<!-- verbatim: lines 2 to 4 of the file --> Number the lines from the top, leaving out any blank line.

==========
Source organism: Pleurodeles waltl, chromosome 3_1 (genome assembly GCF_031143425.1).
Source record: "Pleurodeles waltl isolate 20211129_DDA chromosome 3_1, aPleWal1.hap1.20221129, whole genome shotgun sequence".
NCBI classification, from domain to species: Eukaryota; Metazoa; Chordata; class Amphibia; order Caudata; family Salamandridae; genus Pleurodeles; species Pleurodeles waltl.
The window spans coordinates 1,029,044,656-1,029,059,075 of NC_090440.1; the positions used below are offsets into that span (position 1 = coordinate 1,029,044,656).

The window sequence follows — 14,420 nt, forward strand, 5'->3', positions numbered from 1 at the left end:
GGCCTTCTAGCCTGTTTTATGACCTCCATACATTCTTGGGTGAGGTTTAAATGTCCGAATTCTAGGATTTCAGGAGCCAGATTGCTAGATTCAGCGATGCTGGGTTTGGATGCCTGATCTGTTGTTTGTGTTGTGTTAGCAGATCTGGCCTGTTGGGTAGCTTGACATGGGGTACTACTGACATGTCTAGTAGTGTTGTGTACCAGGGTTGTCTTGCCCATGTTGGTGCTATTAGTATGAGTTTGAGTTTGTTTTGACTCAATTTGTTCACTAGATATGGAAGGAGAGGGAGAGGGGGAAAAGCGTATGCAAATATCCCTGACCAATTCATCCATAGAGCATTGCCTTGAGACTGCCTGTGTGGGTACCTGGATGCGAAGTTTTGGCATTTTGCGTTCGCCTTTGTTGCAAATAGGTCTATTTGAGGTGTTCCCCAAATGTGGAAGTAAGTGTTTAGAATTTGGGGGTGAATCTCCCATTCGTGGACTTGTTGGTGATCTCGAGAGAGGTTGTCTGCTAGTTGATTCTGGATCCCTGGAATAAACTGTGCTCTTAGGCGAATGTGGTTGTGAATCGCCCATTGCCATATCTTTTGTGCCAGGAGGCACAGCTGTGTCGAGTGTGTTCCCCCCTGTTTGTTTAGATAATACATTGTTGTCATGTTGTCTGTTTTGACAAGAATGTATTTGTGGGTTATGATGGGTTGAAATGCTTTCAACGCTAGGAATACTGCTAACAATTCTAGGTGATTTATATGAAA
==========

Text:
Source record: "Pleurodeles waltl isolate 20211129_DDA chromosome 3_1, aPleWal1.hap1.20221129, whole genome shotgun sequence".
NCBI classification, from domain to species: Eukaryota; Metazoa; Chordata; class Amphibia; order Caudata; family Salamandridae; genus Pleurodeles; species Pleurodeles waltl.
The window spans coordinates 1,029,044,656-1,029,059,075 of NC_090440.1; the positions used below are offsets into that span (position 1 = coordinate 1,029,044,656).